Iowa law requires that teachers participate in at least 36 hours of peer collaboration annually. This is the primary reason that several years ago in Hudson we began utilizing an early dismissal each Wednesday. So, when school dismisses at 1:30 on Wednesday afternoon, teachers go to work on improving practice in their classrooms. The first hour of this early dismissal is set aside for collaboration while the second hour is designed for building level professional development.
|AIW practice scoring during Wednesday |
The preferred model of collaboration in the elementary continues to be the PLC, which has served us well for the last four plus years and will continue to be a staple in this building. The trouble is that the same model is not as easily replicated in secondary grades because the majority of those teachers do not share the same content. What makes PLC so powerful is the collaboration that occurs among teachers who share content. For example, all the third grade teachers are responsible for teaching reading. This means they can discuss strategies specific to the instruction of this content and share the results of their instruction with their colleagues. At the secondary level, there is only one physics teachers. It is kind of difficult to collaborate by yourself. There is no other physics teacher to share ideas with.
So a new approach to this collaboration is being undertaken in the secondary school, one that is unique, fits extremely well within the framework of PLC, and certainly will improve practice in the classrooms. The process is referred to as authentic intellectual work (AIW).
|Final practice scoring session of AIW.|
With this model of collaboration, each week an assigned teacher brings a lesson or unit for discussion to their collaborative team. That lesson is then presented for review to the team, who follow a predetermined protocol of analysis. The idea behind this type of collaboration is to take that lesson and improve upon it. Teachers may be asked to specify which Iowa Core learning standards are being presented and then to explain how they are measuring student success. They may be asked to share what value the lesson has beyond high school. Again, the whole point of this collaboration is to take a lesson, have peers review it, and then to make it better.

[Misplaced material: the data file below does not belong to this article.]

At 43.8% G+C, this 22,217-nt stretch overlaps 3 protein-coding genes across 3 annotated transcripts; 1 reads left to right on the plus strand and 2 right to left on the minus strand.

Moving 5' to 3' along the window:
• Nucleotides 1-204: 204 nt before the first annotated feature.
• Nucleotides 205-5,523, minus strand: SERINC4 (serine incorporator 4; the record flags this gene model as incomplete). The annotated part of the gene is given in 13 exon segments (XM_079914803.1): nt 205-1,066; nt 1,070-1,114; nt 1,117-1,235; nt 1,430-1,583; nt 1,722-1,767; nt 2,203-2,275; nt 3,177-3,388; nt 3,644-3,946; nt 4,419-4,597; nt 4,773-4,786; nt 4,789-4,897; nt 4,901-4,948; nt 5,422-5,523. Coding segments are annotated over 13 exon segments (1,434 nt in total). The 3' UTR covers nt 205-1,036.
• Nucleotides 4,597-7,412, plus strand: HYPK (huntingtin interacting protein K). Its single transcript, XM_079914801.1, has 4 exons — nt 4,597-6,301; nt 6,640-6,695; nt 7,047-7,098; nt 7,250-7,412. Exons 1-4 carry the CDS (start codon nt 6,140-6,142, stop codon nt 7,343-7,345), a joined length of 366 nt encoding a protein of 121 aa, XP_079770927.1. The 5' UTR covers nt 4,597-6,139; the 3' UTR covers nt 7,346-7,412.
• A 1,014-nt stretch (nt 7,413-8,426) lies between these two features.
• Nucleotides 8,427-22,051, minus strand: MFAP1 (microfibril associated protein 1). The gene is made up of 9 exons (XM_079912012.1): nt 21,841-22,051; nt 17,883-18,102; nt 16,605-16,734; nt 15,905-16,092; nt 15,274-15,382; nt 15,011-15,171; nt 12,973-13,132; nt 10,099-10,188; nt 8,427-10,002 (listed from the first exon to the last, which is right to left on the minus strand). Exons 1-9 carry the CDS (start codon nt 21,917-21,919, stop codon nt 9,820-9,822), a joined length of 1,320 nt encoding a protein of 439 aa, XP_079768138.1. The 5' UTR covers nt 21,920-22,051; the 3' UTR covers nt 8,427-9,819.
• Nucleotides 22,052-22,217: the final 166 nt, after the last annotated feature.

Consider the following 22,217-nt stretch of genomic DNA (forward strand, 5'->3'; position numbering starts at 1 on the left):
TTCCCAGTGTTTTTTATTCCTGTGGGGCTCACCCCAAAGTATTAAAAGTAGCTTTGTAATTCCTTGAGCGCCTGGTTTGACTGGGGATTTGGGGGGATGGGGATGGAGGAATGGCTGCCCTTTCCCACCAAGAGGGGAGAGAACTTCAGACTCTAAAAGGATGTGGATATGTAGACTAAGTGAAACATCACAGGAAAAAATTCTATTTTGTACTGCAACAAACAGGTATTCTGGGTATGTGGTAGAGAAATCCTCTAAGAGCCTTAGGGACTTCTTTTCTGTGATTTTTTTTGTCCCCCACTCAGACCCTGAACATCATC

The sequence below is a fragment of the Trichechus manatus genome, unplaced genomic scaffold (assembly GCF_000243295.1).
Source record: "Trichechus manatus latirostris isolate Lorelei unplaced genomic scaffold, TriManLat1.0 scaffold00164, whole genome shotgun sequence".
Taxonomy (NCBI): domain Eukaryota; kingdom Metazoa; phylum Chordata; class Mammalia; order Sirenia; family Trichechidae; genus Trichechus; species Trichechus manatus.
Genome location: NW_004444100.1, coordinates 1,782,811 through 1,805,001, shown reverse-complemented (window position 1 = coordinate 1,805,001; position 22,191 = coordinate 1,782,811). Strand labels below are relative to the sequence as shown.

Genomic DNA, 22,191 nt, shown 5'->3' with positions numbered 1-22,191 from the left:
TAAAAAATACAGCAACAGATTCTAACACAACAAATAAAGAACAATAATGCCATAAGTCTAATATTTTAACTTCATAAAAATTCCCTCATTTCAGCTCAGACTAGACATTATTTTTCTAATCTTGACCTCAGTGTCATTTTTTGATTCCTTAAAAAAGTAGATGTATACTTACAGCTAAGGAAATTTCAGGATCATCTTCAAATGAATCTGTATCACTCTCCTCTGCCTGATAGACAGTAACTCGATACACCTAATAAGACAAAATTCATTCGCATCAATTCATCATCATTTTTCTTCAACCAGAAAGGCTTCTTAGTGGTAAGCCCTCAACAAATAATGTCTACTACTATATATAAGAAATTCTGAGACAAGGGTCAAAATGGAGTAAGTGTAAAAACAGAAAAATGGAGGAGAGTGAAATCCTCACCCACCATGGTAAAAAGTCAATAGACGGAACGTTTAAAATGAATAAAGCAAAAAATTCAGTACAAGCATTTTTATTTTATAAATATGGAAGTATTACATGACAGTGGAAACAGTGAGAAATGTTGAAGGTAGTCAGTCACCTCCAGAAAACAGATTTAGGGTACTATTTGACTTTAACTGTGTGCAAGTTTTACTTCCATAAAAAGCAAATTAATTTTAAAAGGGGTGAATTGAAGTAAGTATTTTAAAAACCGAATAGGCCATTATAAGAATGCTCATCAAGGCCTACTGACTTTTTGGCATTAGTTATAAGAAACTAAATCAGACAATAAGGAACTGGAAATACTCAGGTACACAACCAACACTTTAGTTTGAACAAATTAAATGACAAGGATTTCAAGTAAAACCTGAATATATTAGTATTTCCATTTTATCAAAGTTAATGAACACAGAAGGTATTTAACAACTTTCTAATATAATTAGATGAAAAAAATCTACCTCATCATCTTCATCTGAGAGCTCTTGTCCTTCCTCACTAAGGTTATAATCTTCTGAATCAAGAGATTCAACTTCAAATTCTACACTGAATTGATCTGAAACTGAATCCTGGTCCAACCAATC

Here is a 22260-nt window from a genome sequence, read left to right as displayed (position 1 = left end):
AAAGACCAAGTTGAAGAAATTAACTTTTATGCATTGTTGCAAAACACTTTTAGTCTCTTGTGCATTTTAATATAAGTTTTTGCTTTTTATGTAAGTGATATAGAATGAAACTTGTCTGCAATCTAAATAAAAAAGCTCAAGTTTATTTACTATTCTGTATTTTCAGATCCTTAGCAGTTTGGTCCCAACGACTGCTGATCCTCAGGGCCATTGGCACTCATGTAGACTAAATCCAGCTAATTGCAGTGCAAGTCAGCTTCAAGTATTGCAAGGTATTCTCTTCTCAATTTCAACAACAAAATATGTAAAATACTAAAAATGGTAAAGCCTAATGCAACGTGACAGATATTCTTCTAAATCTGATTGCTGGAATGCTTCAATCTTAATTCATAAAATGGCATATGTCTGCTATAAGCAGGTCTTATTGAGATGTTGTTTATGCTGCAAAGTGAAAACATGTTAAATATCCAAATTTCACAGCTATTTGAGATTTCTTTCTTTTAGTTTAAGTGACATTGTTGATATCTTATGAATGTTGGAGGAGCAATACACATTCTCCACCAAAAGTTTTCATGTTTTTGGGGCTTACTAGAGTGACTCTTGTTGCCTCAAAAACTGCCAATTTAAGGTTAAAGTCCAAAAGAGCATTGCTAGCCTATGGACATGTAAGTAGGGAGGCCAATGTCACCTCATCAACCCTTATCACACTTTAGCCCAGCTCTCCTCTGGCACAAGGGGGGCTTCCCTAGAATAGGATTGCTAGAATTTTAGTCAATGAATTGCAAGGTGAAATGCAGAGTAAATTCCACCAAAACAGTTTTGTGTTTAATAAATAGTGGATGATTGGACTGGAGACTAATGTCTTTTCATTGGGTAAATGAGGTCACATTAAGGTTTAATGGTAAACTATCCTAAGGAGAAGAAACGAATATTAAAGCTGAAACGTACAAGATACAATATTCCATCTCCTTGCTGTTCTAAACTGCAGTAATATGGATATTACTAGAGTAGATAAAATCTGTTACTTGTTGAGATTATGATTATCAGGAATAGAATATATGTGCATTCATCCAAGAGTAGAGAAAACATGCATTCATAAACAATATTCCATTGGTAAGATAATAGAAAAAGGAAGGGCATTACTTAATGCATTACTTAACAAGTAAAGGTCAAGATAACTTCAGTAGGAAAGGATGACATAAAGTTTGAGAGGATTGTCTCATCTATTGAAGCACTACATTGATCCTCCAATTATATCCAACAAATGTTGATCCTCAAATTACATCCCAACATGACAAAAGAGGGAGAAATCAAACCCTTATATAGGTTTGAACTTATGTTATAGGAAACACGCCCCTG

This type of collaboration requires our educators to take a risk. They have to be willing to share a work product and invite their colleagues to closely scrutinize it in an effort that will ultimately improve student outcomes. Faculty participating in the teacher leadership system began piloting this process late last spring with a goal of full implementation this school year. At the beginning of this year, our faculty participated in an intense two day training process to learn the philosophy behind AIW. During this time, they had the chance to practice scoring sample lessons and enjoying rich conversations about what powerful and engaging instruction should look like. For the first two weeks of school, Mr. Dieken challenged them with unique practice samples and had them share out what they had learned. The conversations this faculty have been engaged in are outstanding! I am excited for them as they begin the next phase of their learning as teachers begin to bring their own work and lessons that will be part of practice.